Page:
This is a fascinating Civil War-era revolver by James Reid of New York City. Manufactured from 1863-65, the total production for the Model 4 was 1,070 units, which were serialized from 2,230 to 3,500. This example is in the 2,900 range. Barrel marked "J. REID N.Y. CITY/PATD, APL 28. 1863". This is one of the few revolvers you'll ever see that was designed to work as both a cartridge and a percussion revolver. It also sports a very rare 8" barrel which almost gives it a "Buntline"-style appearance. What made this unique revolver more amazing to us, was these would have seen use during the American Civil War. While James Reid is well known by collectors for his distinctive Knuckle Duster-style pocket revolvers of the 1870's and 80's, his early work in NYC from 1861-65 reveals a man of substantial knowledge and mechanical intellect in spite of only being in his early- to mid-thirties. Reid was born in Belfast, Ireland in 1827 where he developed a strong mechanical aptitude from factories there and later Glasgow, Scotland. He immigrated to the United States in 1857 where he soon set up shop in New York City under the name "James Reid Manufactory". See Flayderman's 9th Edition pg. 507. Reid later moved his shop to the Catskill Mountains where he continued manufacturing pistols into the early 1880's.
This early Reid is one of the few revolvers I've seen that appears to have successfully circumvented the Rollin White patent for bored-through cylinders. The patent was owned by Smith and Wesson who did everything in their power to sue all infringements. This gave Smith and Wesson a virtual monopoly in the cartridge revolver business from the late 1850's until the early 1870's. During the Civil War, with demand for personal carry weapons at an all-time high, many companies couldn't resist the temptation to capitalize from their own cartridge revolver designs. It appears that most, if not all, were sued by Smith and Wesson's lawyers for patent infringement. Courts usually ordered the guilty parties to pay damages to S&W and cease all production of their product. This prompted companies like Moore and Brooklyn Firearms to make lengthy treks around S&W's patent by developing new designs like the front-loading teat fire cartridge or sliding mortised plates along the outer walls of a cylinder. These designs worked but were far more complex and impractical in comparison to S&W's cartridge revolver. That brings up this gun. This Reid is about the closest thing we've seen to effectively out-smarting a very solid patent. Rather than go to a grand production, it sliced right through the patent by adding a few threads at the back of each chamber. This clever design was marketed as a .31 caliber percussion revolver with the rear portion of the chambers in the cylinder threaded (instead of bored smooth) to accommodate percussion nipples which screwed into the back of each chamber. There was even a traditional percussion-style loading lever mounted underneath the barrel. However, if the percussion nipples were removed, the revolver could be loaded with standard .32 rimfire cartridges...the same as the Smith and Wesson No. 2 Army Revolver. What apparently kept the Reid safe from violating S&W's Rollin White patent were the fine threads at the back of each chamber. Technically, and more importantly; in the eyes of the law, this exempted Reid's design from being a "bored-through cylinder". The simplicity of Reid's design not only allowed it to get around S&W's patent, it even used the same ammunition as the S&W. AND if cartridges weren't available, it could quickly be converted back to a percussion weapon by re-installing the nipples. For a Civil War-era soldier marching through enemy territory with sometimes shaky supply lines (e.g. Sherman's March through Georgia and the Carolinas in 1864/65), having a gun that could fire water-tight rimfire cartridges but still fall back on traditional powder and ball should the former be depleted would have been more comforting than having a S&W No. 2 Army in .32 rimfire or a percussion Colt Model 1849 Pocket Revolver. In the end, not only was Reid able to circumvent S&W's patent, but he was awarded his own patent for the dual ignition concept in April 1863.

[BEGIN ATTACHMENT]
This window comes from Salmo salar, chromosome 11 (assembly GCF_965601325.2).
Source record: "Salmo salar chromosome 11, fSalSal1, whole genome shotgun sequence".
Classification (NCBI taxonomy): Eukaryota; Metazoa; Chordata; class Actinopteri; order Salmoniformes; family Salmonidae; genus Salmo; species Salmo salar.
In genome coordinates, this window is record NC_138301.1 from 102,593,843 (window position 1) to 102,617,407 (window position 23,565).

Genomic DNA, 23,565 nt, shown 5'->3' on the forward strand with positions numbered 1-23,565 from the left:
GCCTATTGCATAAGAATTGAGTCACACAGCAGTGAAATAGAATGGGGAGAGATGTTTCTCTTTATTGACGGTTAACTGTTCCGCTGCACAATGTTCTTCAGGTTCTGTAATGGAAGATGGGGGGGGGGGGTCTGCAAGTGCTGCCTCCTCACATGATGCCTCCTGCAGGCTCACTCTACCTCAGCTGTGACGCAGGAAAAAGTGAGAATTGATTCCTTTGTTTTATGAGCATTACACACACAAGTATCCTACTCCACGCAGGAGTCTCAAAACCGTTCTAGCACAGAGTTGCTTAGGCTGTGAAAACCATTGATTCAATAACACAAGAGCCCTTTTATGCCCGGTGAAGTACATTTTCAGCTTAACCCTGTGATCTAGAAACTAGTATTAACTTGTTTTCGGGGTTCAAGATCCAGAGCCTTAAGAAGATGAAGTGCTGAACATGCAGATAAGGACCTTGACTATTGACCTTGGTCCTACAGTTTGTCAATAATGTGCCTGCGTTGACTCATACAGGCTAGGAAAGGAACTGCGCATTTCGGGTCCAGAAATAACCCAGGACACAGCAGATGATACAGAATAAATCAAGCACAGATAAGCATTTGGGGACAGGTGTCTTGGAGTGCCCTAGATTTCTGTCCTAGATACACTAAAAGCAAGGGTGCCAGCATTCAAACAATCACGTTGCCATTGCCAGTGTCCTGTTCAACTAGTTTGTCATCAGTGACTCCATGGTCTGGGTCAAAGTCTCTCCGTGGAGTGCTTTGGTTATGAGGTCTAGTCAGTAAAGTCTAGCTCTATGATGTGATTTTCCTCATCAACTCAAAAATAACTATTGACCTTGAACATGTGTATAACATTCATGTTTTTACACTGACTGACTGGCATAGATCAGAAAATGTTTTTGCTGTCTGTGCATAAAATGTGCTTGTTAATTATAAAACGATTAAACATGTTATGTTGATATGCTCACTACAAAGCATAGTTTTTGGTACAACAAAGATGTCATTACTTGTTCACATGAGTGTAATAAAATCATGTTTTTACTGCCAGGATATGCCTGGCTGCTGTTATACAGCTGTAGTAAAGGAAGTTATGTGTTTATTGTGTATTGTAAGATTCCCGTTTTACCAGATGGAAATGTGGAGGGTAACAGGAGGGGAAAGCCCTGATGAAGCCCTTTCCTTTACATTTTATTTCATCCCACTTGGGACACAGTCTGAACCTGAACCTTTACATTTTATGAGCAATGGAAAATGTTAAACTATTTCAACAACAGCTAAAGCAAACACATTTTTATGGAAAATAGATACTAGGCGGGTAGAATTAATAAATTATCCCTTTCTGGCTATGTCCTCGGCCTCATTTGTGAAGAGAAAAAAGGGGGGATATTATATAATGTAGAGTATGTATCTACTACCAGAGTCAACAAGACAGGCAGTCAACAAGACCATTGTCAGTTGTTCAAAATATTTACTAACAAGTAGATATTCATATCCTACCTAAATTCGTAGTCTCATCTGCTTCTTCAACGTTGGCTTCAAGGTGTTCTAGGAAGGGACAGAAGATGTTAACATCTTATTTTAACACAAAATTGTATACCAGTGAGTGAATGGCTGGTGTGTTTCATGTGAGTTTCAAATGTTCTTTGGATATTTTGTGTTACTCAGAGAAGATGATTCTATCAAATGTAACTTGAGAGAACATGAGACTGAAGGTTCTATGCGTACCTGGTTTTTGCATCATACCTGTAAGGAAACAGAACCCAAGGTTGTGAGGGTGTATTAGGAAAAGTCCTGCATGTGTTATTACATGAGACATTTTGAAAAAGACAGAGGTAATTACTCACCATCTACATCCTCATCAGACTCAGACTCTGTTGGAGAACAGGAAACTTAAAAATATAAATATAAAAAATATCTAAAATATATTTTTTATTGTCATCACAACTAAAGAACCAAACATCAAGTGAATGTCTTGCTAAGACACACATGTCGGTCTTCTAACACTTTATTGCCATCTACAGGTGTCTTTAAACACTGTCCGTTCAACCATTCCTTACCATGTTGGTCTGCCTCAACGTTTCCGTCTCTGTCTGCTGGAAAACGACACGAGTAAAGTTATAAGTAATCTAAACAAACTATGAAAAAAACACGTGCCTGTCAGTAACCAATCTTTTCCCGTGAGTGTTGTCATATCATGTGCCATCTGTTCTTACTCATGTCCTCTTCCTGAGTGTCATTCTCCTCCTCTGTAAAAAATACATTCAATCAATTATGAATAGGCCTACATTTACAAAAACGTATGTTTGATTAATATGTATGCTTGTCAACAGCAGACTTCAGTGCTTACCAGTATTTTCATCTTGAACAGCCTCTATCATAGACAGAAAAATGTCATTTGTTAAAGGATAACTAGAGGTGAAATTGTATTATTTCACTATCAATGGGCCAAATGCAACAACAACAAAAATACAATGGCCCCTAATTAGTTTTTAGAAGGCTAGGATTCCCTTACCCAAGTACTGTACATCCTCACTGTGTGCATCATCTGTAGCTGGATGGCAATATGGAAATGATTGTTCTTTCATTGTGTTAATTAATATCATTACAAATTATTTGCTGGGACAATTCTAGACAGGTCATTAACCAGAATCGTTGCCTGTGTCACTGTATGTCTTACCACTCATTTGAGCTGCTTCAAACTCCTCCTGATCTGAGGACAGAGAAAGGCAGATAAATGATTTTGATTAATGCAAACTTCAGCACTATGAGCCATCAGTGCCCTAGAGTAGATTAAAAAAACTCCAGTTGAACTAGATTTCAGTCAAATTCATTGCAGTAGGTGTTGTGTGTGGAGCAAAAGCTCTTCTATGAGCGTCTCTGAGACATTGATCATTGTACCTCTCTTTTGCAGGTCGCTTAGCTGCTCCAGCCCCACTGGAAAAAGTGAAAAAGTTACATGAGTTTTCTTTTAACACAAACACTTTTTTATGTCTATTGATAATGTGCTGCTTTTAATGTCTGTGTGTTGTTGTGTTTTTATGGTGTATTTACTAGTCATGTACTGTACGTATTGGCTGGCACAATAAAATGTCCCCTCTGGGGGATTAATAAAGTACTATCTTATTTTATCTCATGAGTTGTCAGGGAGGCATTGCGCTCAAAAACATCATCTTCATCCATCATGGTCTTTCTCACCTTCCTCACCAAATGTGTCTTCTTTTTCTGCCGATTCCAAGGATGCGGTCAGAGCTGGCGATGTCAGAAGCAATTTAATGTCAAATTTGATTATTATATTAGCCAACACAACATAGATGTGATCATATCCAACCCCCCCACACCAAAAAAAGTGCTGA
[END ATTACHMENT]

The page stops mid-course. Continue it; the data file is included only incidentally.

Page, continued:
Overall condition of this gun grades to NRA Antique Very Good. The metal has turned mostly to a smooth brown patina with nice markings, smooth surfaces, and well-defined edges. Traces of original blue can be found in protected areas along the barrel. The iron frame shows strong traces of copper plating which no doubt acted as the intermediary metal for what once was silver plating...now long gone. The action is in nice working order. The cylinder still has its original chambers with threading at the rear portion of each chamber. The original percussion nipples are no longer present. Very Good rosewood grips are solid with no chips, cracks, or repairs, and 70% original varnish remaining. Overall length with the extra-length barrel measures just over 12". We have taken this Reid to only one show and were pleasantly surprised at the number of second glances and inquiries we received...it seemed to stop anybody who looked at it including several well-seasoned dealers in their tracks. Most had never seen a Reid revolver like this before including an older gentleman who commented it had been several decades since he'd last seen one with the rare 8" barrel.